3rd Party Risk Management , Cryptocurrency Fraud , Cyberwarfare / Nation-State Attacks

JumpCloud Hackers Likely Targeting GitHub Accounts Too

Targets Include Blockchain, Crypto, Online Gambling and Cybersecurity Sectors
JumpCloud Hackers Likely Targeting GitHub Accounts Too

Suspected North Korean hackers who targeted enterprise software firm JumpCloud are likely behind a social engineering campaign targeting the personal GitHub accounts of employees from major technology firms - including those in the cybersecurity sector.

See Also: User Entity & Behavior Analytics 101: Strategies to Detect Unusual Security Behaviors

GitHub earlier this week said with "high confidence" that a North Korean state-sponsored threat group Jade Sleet is supporting Pyongyang's objectives and targeting personal GitHub user accounts connected to blockchain, cryptocurrency and online gambling sectors. The U.S. Cybersecurity and Infrastructure Security Agency is tracking the group as TraderTraitor.

"A few targets were also associated with the cybersecurity sector," GitHub said in its security alert.

Targeting cryptocurrency exchanges and blockchain-related companies is most commonly attributed to hackers under the Kim Jong Un regime. In 2022, North Korean hackers targeted crypto firms and stole at least $1.7 billion worth of cryptocurrency to fund its nuclear weapons program, said blockchain analysis firm Chainalysis (see: Banner Year for North Korean Cryptocurrency Hacking).

South Korea's state intelligence agency on Wednesday reportedly said that its northern neighbor stole millions worth of cryptocurrency last year, enough money to enable the dictatorship "to fire 30 intercontinental ballistic missiles."

"We estimate that the amount of money earned by its hackers accounts for about 30% of North Korea's total foreign currency earnings," a senior official from the South Korean National Intelligence Service said.

Social Engineering Tactics

GitHub said the threat actor created fake persona accounts on GitHub and other social media platforms to trap victims, but also observed some legitimate accounts taken over. "We identified fake personas that operated on LinkedIn, Slack and Telegram. The actor may initiate contact on one platform and then attempt to move the conversation to another platform," GitHub said.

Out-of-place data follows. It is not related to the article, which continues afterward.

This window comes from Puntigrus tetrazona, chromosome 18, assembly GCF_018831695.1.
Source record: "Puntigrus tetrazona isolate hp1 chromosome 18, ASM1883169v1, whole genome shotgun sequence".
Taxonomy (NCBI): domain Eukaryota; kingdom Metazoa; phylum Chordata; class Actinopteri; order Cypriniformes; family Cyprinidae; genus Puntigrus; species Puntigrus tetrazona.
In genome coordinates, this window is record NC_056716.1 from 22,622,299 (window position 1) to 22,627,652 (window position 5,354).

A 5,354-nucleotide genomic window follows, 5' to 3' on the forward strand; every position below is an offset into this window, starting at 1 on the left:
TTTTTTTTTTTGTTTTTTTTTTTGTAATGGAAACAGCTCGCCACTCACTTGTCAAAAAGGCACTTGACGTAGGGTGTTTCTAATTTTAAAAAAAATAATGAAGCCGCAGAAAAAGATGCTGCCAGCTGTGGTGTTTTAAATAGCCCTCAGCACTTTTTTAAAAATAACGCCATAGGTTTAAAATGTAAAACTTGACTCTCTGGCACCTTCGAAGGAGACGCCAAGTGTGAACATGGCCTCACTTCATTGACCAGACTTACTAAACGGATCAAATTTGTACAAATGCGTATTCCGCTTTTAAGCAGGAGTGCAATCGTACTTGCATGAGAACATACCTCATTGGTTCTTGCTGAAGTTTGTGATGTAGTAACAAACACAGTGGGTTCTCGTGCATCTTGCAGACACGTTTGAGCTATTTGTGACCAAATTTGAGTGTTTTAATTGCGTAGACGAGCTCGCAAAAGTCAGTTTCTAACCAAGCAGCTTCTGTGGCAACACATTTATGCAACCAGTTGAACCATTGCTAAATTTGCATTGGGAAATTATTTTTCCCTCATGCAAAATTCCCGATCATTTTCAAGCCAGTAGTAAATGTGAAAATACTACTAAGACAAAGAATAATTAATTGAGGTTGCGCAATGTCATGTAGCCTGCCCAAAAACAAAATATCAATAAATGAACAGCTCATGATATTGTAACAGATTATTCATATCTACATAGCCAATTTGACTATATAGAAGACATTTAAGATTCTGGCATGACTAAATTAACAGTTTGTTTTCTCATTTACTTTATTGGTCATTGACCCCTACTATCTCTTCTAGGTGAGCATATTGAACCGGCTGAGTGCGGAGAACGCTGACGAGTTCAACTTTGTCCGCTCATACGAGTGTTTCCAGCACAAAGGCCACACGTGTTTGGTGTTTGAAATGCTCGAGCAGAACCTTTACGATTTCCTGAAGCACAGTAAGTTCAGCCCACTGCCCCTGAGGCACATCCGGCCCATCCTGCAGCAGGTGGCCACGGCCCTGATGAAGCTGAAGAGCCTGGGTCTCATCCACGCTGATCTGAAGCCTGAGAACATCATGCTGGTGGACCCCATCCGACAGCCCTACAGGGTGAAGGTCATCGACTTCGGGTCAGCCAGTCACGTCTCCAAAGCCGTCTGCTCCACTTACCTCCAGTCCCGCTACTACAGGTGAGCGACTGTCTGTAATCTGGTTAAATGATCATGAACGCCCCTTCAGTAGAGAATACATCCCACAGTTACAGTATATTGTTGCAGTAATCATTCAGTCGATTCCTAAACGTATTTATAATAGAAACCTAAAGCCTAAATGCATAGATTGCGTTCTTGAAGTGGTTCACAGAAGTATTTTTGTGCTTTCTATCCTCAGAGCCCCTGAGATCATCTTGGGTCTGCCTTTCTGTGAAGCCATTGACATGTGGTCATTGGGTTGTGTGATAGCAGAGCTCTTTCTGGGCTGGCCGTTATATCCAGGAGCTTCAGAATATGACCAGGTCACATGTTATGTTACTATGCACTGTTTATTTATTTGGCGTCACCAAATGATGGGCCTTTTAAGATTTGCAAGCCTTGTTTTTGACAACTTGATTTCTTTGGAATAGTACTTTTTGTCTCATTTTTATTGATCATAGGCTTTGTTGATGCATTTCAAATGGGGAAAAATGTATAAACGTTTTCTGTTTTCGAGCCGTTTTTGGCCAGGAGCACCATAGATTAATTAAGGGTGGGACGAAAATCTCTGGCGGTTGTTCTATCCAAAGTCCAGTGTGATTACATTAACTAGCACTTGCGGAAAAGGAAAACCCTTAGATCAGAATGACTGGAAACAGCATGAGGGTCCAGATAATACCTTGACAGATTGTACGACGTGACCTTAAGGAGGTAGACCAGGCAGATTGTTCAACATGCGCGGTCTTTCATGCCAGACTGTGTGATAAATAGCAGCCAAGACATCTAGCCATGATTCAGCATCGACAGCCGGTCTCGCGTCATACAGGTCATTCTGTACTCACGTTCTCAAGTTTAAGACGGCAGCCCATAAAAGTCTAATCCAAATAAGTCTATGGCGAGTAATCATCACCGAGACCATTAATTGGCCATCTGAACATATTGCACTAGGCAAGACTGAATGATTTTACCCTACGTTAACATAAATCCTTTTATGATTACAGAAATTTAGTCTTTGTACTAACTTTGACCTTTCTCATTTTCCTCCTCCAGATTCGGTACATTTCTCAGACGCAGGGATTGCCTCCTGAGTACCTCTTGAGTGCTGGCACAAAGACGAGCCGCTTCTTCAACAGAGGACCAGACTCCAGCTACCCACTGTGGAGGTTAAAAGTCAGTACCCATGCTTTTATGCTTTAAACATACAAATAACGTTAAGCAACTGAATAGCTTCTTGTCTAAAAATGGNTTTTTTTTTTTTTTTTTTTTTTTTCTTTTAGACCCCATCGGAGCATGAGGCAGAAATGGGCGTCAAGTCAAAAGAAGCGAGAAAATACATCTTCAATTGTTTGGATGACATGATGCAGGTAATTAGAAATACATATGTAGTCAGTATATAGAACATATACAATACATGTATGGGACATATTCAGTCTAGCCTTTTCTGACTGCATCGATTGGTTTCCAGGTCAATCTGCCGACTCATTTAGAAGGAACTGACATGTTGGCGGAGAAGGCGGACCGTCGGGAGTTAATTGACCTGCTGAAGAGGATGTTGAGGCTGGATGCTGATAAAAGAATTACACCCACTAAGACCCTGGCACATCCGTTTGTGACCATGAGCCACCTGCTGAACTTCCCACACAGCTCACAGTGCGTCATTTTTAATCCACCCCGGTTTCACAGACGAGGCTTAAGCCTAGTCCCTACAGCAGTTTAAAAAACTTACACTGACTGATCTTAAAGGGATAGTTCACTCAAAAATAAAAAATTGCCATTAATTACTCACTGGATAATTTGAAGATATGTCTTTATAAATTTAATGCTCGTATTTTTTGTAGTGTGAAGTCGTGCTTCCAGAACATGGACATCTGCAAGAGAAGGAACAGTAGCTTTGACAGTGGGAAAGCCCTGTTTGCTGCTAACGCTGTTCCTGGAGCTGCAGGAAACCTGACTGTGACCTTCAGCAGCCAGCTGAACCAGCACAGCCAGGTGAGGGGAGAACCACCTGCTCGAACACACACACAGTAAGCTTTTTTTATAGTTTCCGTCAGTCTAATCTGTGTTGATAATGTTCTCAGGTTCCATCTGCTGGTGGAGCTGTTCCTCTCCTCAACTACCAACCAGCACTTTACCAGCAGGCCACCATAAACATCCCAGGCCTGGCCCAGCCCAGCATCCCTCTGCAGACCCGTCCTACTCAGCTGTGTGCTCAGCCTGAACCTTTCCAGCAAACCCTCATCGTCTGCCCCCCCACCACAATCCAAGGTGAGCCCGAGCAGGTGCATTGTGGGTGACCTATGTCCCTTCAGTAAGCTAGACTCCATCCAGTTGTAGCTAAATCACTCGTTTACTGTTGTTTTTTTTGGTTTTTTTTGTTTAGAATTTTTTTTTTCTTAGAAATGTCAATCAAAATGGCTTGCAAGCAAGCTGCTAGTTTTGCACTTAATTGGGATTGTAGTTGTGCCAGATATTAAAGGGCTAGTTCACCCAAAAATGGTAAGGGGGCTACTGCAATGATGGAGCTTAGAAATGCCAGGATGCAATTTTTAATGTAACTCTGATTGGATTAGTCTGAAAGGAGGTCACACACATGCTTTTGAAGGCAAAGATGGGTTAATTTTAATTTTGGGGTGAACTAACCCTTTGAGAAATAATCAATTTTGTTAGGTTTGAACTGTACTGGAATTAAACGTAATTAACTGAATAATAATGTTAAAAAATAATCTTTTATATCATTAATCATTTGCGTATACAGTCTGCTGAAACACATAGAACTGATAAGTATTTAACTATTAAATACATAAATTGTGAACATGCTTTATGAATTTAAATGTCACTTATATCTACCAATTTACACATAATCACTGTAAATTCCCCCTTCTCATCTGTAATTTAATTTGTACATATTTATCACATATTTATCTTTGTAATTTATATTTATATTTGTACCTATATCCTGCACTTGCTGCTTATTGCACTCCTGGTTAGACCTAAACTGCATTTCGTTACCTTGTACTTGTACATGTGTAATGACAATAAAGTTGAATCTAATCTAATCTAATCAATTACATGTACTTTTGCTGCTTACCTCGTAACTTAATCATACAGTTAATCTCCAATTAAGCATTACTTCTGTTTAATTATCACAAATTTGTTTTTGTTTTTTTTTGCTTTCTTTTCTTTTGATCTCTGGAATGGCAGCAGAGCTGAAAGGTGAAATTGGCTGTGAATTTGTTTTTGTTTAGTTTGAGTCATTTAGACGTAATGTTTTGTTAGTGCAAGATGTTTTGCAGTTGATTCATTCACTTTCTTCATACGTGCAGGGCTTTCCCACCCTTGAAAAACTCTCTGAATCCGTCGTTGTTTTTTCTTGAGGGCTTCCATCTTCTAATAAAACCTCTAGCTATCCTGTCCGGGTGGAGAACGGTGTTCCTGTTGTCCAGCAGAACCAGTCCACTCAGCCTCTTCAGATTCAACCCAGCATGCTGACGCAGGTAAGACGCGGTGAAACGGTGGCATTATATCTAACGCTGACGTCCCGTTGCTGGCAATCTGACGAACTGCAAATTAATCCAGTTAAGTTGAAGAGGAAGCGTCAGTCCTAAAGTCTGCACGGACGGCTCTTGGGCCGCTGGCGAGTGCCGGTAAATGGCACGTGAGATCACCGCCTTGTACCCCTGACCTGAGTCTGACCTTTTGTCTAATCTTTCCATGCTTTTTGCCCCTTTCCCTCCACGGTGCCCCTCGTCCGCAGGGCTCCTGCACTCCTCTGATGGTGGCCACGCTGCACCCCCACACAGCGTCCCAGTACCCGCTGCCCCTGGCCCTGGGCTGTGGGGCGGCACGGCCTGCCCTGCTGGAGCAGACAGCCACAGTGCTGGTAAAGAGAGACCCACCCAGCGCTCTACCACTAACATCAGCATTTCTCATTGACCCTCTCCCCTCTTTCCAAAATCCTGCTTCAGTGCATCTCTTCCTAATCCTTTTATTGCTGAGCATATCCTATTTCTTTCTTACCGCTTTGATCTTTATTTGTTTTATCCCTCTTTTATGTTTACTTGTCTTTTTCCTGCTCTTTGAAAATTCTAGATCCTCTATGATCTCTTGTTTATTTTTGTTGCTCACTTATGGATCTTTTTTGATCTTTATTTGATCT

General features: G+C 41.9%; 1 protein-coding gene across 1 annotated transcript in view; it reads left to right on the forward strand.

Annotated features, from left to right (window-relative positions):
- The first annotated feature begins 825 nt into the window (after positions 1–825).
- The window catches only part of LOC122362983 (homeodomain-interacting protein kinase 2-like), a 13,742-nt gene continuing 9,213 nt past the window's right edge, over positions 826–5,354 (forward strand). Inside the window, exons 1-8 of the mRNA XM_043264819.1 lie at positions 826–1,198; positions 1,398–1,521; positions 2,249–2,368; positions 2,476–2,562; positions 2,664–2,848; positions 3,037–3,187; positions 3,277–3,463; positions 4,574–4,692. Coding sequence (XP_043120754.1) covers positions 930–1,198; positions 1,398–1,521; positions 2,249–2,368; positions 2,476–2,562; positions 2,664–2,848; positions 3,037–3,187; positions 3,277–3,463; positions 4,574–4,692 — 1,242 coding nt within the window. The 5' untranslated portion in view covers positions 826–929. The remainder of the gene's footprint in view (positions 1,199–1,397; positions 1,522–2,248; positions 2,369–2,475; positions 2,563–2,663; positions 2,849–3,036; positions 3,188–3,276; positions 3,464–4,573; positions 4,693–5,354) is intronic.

After gaining the victim's trust, the threat actor entices them to collaborate on a GitHub repository and clone and execute the contents. "The GitHub repository contains software that includes malicious npm dependencies," the security alert said. The software themes used by the threat actor vary from media players to cryptocurrency trading tools.

The malicious npm packages act as first-stage malware that downloads and executes second-stage malware on the victim's machine. "The threat actor often publishes their malicious packages only when they extend a fraudulent repository invitation, minimizing the exposure of the new malicious package to scrutiny," GitHub said.

The widely used hosting service provider for software developers said it has suspended the npm and GitHub accounts associated with the campaign and filed abuse reports with domain hosts used for downloading the malicious packages in cases where the domain was still available at the time of detection.

Link with JumpCloud Hackers

JumpCloud on Thursday confirmed the involvement of a North Korean nation-state actor in a recent breach that impacted less than five of its customers (see: JumpCloud Blames North Korean Hackers for Breach).

SentinelOne Senior Threat Researcher Tom Hegel, who studied the indicators of compromise recently shared by JumpCloud, tweeted that one of the IP addresses shared by JumpCloud - 144.217.92[.]197 - is being used by the npmaudit[.]com domain name, which links the GitHub attackers' infrastructure.

"Based on the timing of this, I'm going to assume it's related to the JumpCloud intrusion but that's just my outsider perspective here," Hegel said.

Github noted that the mechanics of the first-stage malware are detailed in a blog by Phylum Security. "Phylum's work, conducted completely independent of GitHub, mirrors our own research," GitHub said.

Hegel was quick to point out that the ongoing NPM campaign detailed by Phylum includes infrastructure that overlaps with the JumpCloud and GitHub findings and that he is highly confident that it is the work of the North Korean Lazarus group.


About the Author

Mihir Bagwe

Mihir Bagwe

Principal Correspondent, Global News Desk, ISMG

Bagwe previously worked at CISO magazine, reporting the latest cybersecurity news and trends and interviewing cybersecurity subject matter experts.




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